The people who are known for this type of work, the Daniel Simon/Syd Mead/Harald Belker types were not people who came out and said they were interested in jobs in designing the future, they were designers who worked day jobs and then over time became known for their futurist work and eventually got hired to do design work for films and other blue sky projects.
There are many people who can declare themselves as “concept artists” who typically have strong art backgrounds, but the ones known for their industrial design worked day jobs and kept the future as their passion until it took off.
Most ID firms need work for today to keep the lights on.
If you want to have people pay you to design something that can’t be sold for value, you’re going to have to put together a sample of work that’s so incredible it starts to work its way across the internet until some day someone catches hold of it and says “wow I need this person to work on this next project of mine”.
Seems like a uniquely British firm, with work that looks like it came straight out of a RCA master’s thesis. I can’t name any ID firms that do this kind of stuff in the US.
The problems and concepts are interesting but in a ‘uniquely British’ way the physical solutions are almost deliberately idiosyncratic, almost kludgey. Reminds me of RCA projects where the final proposal is like a multi-colored shag rug, with accompanying 50-page essay.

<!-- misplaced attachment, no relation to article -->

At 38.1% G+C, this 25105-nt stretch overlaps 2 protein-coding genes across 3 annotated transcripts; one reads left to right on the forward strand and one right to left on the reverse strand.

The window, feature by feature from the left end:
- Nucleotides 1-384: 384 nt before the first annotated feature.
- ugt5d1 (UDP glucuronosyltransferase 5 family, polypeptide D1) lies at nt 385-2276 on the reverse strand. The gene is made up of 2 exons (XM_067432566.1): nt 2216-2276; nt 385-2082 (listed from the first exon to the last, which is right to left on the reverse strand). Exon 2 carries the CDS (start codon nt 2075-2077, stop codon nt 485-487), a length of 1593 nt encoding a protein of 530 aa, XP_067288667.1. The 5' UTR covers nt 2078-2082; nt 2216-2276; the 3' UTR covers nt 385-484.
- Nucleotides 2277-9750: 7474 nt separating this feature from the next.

We did a lot of work like this when I was at frog. Usually for large companies like Intel, Google, and what not. IDEO and Ziba do it as well. Usually these projects never see the light of day. Here is one that Intel actually showed at CES. 4 working prototypes were built using capacitive layers and projections onto holographically treated glass to simulate touch sensitive transparent LCD panels. The prototypes and programing were done at frog SF. A frog SF person (Katie Dill, now at Airbnb) actually presented it at a CES keynote, but dressed as an Intel employee.
Nowadays, it will be difficult to find a full-time job like this at design agencies. You can aim to gradually take on this role after you work for a company for a while or do it part-time similar to Google’s model. Sometimes I come across freelance projects that are far future oriented, and technology companies are often looking for implementations to showcase it, a nice example being Crealev. Philips Design has a Design Probes department where designers explore the far-future so it can trickle down into products they are currently working on - I know they are open to new people if they have extraordinary ideas and approaches. You can also look into working for a design research department such as DQI at Eindhoven University of Technology or at the RCA with Bill Gaver.
I actually went to college with a member of the Superflux team, nice guy but lets just say he was more of a talker than a hardcore ID’er
I’m not sure if it is still a thing but I know a few places that set up “labs” within the organisation to work on blue sky stuff. I had a buddy that got a job in an advertising agency straight from college but he was the only person in that “department” and spent his day tinkering on various things. His most successful was a viral campaign where he turned a deodorant can in to a drone to make it fly…something about the brands tagline was flying (can’t remember exactly)
He only got the job by networking at various events and it wasn’t through any sort of job posting. This was also in the UK, maybe it is a British thing, must be the accent that lets us get away with talking about fluff?